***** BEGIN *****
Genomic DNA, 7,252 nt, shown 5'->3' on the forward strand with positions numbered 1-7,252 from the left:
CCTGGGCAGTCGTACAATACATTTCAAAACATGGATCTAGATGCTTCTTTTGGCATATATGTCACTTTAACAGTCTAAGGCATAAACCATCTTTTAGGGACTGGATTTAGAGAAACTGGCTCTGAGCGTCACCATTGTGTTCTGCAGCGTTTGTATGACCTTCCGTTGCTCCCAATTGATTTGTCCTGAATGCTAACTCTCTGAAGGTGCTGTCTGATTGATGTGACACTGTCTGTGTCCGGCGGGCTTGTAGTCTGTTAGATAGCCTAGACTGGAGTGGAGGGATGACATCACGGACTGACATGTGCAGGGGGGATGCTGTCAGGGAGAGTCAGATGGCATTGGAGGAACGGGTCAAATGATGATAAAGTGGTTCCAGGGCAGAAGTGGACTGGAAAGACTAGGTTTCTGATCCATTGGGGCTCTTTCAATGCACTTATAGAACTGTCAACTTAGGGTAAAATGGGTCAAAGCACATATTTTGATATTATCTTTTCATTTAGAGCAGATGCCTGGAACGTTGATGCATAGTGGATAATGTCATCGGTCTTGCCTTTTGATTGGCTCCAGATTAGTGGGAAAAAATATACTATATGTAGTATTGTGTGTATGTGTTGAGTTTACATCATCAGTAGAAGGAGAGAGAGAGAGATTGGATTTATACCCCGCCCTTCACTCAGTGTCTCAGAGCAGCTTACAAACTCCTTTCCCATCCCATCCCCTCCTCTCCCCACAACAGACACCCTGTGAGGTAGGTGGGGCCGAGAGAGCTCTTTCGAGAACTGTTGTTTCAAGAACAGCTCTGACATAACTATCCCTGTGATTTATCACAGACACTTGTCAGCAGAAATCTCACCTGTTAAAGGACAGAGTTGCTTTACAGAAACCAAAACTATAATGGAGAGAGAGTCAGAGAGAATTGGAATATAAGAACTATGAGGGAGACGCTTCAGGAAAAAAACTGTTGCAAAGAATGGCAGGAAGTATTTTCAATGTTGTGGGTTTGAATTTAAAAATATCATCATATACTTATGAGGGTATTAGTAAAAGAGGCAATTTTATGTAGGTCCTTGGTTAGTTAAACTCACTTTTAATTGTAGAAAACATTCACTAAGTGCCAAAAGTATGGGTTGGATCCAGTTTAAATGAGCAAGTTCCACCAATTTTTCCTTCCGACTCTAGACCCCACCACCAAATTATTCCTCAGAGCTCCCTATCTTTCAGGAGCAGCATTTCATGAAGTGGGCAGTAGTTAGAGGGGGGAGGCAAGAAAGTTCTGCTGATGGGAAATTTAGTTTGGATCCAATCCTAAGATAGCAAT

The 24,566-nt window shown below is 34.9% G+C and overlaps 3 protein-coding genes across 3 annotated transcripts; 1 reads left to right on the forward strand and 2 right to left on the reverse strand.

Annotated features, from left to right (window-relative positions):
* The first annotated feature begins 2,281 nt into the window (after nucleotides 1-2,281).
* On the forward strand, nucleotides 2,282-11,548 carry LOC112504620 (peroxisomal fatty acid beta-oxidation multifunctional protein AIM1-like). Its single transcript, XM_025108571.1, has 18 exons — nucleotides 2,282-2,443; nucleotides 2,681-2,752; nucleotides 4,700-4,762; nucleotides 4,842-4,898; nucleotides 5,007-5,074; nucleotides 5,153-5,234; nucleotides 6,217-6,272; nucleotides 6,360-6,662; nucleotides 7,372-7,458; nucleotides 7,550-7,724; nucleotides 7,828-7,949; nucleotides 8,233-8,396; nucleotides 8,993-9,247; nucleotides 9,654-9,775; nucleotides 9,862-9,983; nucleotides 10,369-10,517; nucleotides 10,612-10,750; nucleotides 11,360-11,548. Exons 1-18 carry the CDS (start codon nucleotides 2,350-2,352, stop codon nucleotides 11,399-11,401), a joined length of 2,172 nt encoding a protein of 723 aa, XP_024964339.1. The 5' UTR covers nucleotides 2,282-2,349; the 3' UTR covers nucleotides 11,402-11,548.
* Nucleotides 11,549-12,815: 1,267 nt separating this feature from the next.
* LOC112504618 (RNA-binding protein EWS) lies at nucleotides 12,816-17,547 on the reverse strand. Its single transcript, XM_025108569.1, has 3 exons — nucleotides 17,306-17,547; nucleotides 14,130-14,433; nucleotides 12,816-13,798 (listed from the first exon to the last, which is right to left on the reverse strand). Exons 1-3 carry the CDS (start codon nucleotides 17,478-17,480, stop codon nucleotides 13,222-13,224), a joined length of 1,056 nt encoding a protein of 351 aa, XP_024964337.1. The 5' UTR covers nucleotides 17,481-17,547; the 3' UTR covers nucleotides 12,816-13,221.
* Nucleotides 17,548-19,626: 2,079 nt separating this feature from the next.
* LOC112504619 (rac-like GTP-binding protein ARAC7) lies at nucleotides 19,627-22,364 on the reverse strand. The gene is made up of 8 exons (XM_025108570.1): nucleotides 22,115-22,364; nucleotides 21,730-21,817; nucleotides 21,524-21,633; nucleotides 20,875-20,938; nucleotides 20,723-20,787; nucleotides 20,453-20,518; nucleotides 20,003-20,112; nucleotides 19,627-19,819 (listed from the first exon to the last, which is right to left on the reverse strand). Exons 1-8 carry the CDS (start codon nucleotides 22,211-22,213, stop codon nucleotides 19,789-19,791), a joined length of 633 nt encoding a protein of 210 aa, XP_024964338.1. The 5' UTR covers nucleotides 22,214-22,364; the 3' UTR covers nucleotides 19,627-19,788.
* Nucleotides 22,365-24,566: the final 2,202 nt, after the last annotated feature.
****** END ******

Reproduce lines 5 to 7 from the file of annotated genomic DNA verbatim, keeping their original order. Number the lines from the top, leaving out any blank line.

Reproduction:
* The first annotated feature begins 2,281 nt into the window (after nucleotides 1-2,281).
* On the forward strand, nucleotides 2,282-11,548 carry LOC112504620 (peroxisomal fatty acid beta-oxidation multifunctional protein AIM1-like). Its single transcript, XM_025108571.1, has 18 exons — nucleotides 2,282-2,443; nucleotides 2,681-2,752; nucleotides 4,700-4,762; nucleotides 4,842-4,898; nucleotides 5,007-5,074; nucleotides 5,153-5,234; nucleotides 6,217-6,272; nucleotides 6,360-6,662; nucleotides 7,372-7,458; nucleotides 7,550-7,724; nucleotides 7,828-7,949; nucleotides 8,233-8,396; nucleotides 8,993-9,247; nucleotides 9,654-9,775; nucleotides 9,862-9,983; nucleotides 10,369-10,517; nucleotides 10,612-10,750; nucleotides 11,360-11,548. Exons 1-18 carry the CDS (start codon nucleotides 2,350-2,352, stop codon nucleotides 11,399-11,401), a joined length of 2,172 nt encoding a protein of 723 aa, XP_024964339.1. The 5' UTR covers nucleotides 2,282-2,349; the 3' UTR covers nucleotides 11,402-11,548.
* Nucleotides 11,549-12,815: 1,267 nt separating this feature from the next.